Wisconsin, One Year Later

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Twelve months ago, 100,000 protestors took over Madison. The political storm they stirred up is still raging as polarizing Governor Scott Walker faces a recall.

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A year ago this month, Wisconsin Gov. Scott Walker proposed a slate of changes to public-employee benefits, including sharply limiting government workers' right to bargain collectively. The action quickly provoked a firestorm. A hundred thousand protesters camped out at the capitol building in Madison; the minority Democrats in the state Senate fled the state to prevent the bill from passing.

Walker got his changes through the state legislature anyway, but the fight wasn't over -- in fact, it was just beginning.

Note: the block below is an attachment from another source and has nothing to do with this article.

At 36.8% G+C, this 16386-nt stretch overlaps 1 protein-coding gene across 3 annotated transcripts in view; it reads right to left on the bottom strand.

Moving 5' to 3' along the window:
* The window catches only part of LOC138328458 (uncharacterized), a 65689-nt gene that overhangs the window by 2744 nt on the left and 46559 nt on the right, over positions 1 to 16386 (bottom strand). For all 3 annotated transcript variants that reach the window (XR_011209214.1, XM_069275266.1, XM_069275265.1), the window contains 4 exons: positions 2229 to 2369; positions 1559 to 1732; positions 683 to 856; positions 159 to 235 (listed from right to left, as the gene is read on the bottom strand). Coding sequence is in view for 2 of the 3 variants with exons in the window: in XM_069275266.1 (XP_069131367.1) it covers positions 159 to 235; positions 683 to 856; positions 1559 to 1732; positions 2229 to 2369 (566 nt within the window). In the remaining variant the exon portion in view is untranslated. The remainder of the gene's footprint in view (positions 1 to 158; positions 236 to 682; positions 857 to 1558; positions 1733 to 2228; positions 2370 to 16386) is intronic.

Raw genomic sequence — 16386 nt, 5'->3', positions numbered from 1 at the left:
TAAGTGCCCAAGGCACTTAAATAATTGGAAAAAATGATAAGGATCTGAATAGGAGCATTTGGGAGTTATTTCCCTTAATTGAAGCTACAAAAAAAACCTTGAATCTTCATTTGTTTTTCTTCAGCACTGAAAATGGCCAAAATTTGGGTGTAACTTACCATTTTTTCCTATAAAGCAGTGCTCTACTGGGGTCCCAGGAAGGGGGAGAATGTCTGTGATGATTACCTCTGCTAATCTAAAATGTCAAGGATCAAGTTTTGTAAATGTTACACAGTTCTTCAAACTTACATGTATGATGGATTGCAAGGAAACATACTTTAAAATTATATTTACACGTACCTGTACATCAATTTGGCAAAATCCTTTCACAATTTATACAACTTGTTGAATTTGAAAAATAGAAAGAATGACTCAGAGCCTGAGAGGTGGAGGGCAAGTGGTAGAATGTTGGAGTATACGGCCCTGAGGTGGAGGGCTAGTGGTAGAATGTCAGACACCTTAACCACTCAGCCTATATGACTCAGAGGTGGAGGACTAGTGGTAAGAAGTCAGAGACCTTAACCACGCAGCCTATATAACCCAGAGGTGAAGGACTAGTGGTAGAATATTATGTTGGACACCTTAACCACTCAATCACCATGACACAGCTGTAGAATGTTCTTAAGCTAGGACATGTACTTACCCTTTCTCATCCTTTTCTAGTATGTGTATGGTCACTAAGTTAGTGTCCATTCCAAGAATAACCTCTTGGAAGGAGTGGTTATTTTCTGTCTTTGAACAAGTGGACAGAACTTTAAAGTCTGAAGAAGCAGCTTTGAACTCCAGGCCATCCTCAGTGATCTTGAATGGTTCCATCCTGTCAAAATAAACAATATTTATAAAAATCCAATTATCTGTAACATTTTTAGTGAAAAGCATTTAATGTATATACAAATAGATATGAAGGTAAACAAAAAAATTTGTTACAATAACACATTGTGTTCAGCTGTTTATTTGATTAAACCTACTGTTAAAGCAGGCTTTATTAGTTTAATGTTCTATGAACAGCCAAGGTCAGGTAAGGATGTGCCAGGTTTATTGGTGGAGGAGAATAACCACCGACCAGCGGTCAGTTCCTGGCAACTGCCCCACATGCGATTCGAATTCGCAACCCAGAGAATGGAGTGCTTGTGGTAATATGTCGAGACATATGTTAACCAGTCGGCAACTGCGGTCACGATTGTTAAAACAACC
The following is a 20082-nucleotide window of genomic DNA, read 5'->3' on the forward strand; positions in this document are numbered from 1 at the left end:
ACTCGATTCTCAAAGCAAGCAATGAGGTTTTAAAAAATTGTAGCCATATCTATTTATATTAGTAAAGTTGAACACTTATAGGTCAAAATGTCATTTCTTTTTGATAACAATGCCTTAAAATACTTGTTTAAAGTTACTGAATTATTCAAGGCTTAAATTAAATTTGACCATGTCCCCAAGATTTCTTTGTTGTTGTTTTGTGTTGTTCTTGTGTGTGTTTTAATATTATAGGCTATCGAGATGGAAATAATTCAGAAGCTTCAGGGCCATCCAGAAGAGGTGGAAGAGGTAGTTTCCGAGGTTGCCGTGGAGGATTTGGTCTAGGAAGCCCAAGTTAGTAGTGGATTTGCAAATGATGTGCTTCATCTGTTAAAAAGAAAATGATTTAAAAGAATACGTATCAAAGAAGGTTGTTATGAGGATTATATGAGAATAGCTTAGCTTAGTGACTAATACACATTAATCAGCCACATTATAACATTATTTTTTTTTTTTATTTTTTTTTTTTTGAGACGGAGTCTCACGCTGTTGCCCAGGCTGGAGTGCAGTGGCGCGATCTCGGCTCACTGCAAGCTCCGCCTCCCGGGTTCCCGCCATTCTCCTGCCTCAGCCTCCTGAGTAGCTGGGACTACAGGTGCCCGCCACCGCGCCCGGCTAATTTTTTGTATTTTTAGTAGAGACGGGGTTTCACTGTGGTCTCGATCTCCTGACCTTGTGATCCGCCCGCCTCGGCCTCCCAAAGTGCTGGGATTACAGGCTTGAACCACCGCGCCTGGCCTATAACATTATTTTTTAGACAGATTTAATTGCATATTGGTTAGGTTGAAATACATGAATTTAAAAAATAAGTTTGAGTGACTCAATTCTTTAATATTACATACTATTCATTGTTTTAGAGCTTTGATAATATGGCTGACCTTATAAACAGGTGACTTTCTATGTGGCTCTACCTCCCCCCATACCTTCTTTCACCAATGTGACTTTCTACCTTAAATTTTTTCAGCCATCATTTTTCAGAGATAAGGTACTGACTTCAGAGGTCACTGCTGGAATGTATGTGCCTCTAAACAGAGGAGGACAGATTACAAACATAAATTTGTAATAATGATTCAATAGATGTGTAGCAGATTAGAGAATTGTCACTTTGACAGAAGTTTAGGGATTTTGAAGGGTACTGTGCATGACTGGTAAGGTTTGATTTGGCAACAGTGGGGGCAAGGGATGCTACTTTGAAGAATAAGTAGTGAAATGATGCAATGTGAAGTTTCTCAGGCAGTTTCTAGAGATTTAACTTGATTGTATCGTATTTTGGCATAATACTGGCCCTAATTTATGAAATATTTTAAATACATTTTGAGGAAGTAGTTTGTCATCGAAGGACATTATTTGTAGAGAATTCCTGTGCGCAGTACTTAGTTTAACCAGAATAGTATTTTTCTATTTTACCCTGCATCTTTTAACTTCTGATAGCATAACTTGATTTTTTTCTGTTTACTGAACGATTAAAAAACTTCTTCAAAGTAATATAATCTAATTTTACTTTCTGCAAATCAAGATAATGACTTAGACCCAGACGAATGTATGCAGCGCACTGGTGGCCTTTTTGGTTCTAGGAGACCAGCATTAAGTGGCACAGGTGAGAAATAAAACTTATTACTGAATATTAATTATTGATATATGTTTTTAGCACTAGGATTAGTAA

In Madison today, the reverberations of a year ago are still being felt. And for Walker, the determined, grandiose politician at the center of it all, the biggest battle still lies ahead: He is all but certain to face a tough recall election this summer.

The after-effects of the protests have been "not so much a hangover as a bender," said Tom Holbrook, a political scientist at the University of Wisconsin-Milwaukee.

Walker's response has been to frame his recall as a referendum, not on his own leadership or the issue of public workers' rights and privileges, but on the very idea that any political leader can enact large-scale change. It is an odd, self-aggrandizing, and slightly bullying posture: He is daring voters to put up or shut up.